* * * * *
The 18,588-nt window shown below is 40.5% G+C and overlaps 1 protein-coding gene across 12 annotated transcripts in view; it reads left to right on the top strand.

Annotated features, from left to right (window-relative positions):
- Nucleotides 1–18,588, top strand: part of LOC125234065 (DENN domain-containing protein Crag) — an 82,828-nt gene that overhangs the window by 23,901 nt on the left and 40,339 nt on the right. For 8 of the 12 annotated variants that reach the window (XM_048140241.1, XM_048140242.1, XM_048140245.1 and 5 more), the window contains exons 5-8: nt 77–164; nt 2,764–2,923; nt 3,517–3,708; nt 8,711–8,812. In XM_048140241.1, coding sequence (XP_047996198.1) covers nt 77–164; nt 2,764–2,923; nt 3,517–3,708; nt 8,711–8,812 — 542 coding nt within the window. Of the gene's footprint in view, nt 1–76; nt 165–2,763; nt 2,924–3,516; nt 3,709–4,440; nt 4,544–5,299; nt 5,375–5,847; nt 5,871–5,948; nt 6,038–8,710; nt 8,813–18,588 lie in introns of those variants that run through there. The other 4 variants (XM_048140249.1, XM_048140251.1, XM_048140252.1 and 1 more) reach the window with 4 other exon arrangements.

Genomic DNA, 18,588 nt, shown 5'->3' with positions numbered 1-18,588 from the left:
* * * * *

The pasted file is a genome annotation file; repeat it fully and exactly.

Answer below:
The 18,588-nt window shown below is 40.5% G+C and overlaps 1 protein-coding gene across 12 annotated transcripts in view; it reads left to right on the top strand.

Annotated features, from left to right (window-relative positions):
- Nucleotides 1–18,588, top strand: part of LOC125234065 (DENN domain-containing protein Crag) — an 82,828-nt gene that overhangs the window by 23,901 nt on the left and 40,339 nt on the right. For 8 of the 12 annotated variants that reach the window (XM_048140241.1, XM_048140242.1, XM_048140245.1 and 5 more), the window contains exons 5-8: nt 77–164; nt 2,764–2,923; nt 3,517–3,708; nt 8,711–8,812. In XM_048140241.1, coding sequence (XP_047996198.1) covers nt 77–164; nt 2,764–2,923; nt 3,517–3,708; nt 8,711–8,812 — 542 coding nt within the window. Of the gene's footprint in view, nt 1–76; nt 165–2,763; nt 2,924–3,516; nt 3,709–4,440; nt 4,544–5,299; nt 5,375–5,847; nt 5,871–5,948; nt 6,038–8,710; nt 8,813–18,588 lie in introns of those variants that run through there. The other 4 variants (XM_048140249.1, XM_048140251.1, XM_048140252.1 and 1 more) reach the window with 4 other exon arrangements.

Genomic DNA, 18,588 nt, shown 5'->3' with positions numbered 1-18,588 from the left: